A hand-held translator is boon to GIs in Iraq

Phrases: An Annapolis company's hand-held translator is helping troops struggling to communicate in Iraq and Afghanistan.

High Tech Warfare

May 18, 2004|By Bill Atkinson | Bill Atkinson,SUN STAFF

Near Iraq's border with Kuwait, Sean P. Collins, a Special Forces team sergeant, met a group of children and asked them if they had seen the enemy.

He spoke into a hand-held black box, called the Phraselator, which translated his English into Arabic and broadcast it clearly through a speaker.

The children pointed to a weapons cache, which included a mortar tube that was ready to be used and rocket-propelled grenades, which Collins destroyed.

"Finding the weapons cache with the kids ... never would have happened if I didn't pull out the unit," said Collins, who noted that several military teams had previously passed through the area without detecting the weapons. "It is an excellent device; there is nothing else like it."

VoxTec, the Annapolis maker of the Phraselator, is counting on testimonials like Collins' to make the high-tech translation device popular enough to be close at hand for U.S. troops around the world.

The Defense Department has already ordered about 2,000 units, which sell for about $2,300 each. That's on top of 1,000 test units sold in 2002 for use in Afghanistan, said Ace J. Sarich, VoxTec's founder and a former Navy SEAL.

He hopes to sell another 3,000 by the end of the year, most of them to the military. But he sees a growing market in law enforcement and hospitals where the unit could be used by police officers and physicians, nurses and emergency medical specialists to communicate with non-English speakers. He also plans to design a slimmer version for tourists that would sell for about $500.

"We are aggressively expanding," said Sarich, 60. "Now we are ready to pound our swords into plowshares and take a military technology and make it ready for the population as a whole."

The Phraselator P2, VoxTec's latest version, uses memory cards that contain nearly 60 languages and 15,000 phrases in a library that can be customized depending on a client's needs. The units acquired by the military translate simple English commands and questions into Arabic, Urdu, Pashto and Dari.

It's another example of how the military has gone high-tech from laser-guided bombs and unmanned drones to night vision goggles and dog tags that help planes and tanks identify friendly forces.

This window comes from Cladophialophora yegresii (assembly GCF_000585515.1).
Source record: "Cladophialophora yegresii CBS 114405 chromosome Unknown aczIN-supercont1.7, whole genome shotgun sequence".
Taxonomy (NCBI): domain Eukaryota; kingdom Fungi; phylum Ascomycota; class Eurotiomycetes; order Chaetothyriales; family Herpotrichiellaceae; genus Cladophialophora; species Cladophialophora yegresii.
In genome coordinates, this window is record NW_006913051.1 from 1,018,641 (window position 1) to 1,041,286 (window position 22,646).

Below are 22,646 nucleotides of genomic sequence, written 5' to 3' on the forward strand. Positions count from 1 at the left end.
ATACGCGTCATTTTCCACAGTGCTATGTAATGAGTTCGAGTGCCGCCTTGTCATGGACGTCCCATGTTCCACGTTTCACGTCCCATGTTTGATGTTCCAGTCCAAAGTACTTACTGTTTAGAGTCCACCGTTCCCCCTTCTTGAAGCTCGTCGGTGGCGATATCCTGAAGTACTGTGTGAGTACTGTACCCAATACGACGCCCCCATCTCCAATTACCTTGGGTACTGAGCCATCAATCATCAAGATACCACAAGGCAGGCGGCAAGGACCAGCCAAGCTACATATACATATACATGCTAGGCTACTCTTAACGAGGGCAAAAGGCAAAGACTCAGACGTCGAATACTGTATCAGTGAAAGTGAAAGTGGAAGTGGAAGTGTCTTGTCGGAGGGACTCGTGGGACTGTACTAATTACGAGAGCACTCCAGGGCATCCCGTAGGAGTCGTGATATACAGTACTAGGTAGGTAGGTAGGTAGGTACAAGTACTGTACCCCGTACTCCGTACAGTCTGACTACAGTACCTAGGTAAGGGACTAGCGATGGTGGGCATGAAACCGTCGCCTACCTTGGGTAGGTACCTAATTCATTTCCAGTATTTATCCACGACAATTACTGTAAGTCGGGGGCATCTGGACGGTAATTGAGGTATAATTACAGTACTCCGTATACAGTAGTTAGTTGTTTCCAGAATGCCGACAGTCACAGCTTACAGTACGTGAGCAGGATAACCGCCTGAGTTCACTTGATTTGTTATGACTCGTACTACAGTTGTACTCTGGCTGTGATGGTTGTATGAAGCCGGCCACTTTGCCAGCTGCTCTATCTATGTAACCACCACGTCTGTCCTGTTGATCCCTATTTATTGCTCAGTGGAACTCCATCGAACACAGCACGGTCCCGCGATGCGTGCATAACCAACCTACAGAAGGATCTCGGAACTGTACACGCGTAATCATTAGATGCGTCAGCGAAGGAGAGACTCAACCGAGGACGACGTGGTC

"I am very impressed," said Gay Kendall, a science adviser assigned to Fort Bragg, N.C., and the Army's XVIII Airborne Corps.

She has purchased 20 machines in the past six months and hopes to order another 40.

`Easy to use'

"I think they are easy to use, a little bit of time spent with one you can pick it up very quickly," Kendall said. "Ideally, we would have all our soldiers better trained in languages ... but until that happens, certainly devices like this have a role in the military."

Sarich expects VoxTec, which has 13 employees and is a division of Marine Acoustics Inc., a government contractor in Middletown, R.I., to have sales of $10 million this year and possibly four times that in 2005.

Experts are not surprised there is demand for a one-way translator.

"My general impression is there is a huge market for devices that make translation on-the-go easier," said Wade Roush, senior editor at Technology Review magazine, which is published by the Massachusetts Institute of Technology. "It does sound like there is promise there."

The Phraselator, which is about the size of a hand-held video camera, contains a built-in speaker and has weatherproof buttons and screen.

VoxTec arranges common phrases into groups, such as vehicle search, crowd control and medical emergency. Phrases include: "May I search your vehicle?" "Please get medical help," and, "Show me your photo I.D."

The company hired linguists native to the Middle East to record the phrases that are being used by the military. An operator simply speaks the pre-programmed phrase into the Phraselator, or scrolls to the phrase they want to communicate and it is broadcast in the selected language.

Collins, the Special Forces sergeant, used the system in Iraq and Afghanistan to help sick and injured people, and when he was in villages and didn't have a translator.

"You would say, `Hello' into the Phraselator and they would recognize their language, and say, `Oh.' You would talk a little more," Collins said. "It built instant rapport when you spoke into it. It made it obvious that your were willing to learn their language."

Collins met Sarich in early 2002 at Bagram airbase in Afghanistan waiting to catch a flight to Kandahar. Sarich, he said, was sitting in the dirt looking "dusty" in his Navy SEAL shirt. The two began talking and Sarich gave him a card and demonstration.

Collins was impressed and said, "Dude, I need some of these." Sarich sent him 20 Phraselators, which were crude compared with today's version.

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